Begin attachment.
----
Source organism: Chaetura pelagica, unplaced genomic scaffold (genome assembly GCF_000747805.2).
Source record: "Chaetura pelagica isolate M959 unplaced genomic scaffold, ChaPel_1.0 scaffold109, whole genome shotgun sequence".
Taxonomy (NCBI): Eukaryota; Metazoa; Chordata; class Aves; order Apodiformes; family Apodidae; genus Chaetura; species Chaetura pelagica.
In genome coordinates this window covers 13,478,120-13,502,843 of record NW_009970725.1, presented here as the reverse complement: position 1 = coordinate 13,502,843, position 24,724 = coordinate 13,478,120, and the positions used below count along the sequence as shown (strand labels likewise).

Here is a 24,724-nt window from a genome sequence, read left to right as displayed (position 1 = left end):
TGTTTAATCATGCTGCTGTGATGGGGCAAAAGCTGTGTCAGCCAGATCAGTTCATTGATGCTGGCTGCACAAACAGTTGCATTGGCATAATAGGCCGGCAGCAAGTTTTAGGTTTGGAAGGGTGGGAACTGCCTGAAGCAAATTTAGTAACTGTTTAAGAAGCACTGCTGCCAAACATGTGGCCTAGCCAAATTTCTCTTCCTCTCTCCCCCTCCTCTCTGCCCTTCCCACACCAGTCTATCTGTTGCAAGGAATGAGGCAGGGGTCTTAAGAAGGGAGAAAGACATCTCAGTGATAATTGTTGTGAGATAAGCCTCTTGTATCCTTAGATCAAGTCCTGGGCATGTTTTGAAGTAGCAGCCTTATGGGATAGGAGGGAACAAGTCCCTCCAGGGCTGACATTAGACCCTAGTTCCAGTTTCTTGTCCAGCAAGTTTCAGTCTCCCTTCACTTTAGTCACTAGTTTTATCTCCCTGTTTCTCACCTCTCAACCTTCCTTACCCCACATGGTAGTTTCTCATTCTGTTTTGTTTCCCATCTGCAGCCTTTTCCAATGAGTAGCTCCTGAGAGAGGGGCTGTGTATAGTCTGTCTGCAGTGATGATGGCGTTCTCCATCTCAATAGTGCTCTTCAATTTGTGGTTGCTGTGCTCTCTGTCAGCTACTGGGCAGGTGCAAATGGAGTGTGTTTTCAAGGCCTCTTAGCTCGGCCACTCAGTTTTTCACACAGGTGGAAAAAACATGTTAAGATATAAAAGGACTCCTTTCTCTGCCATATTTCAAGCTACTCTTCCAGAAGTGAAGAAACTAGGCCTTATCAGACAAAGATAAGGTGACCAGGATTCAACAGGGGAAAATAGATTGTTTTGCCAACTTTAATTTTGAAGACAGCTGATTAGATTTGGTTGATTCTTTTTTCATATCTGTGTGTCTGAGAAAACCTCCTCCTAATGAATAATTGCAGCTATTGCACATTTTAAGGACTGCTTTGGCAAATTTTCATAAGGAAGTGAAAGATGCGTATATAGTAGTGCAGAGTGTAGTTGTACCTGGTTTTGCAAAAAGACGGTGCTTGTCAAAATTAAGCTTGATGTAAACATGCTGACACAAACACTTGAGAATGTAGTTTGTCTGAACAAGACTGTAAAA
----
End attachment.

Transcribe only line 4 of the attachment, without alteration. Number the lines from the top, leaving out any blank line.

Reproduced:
In genome coordinates this window covers 13,478,120-13,502,843 of record NW_009970725.1, presented here as the reverse complement: position 1 = coordinate 13,502,843, position 24,724 = coordinate 13,478,120, and the positions used below count along the sequence as shown (strand labels likewise).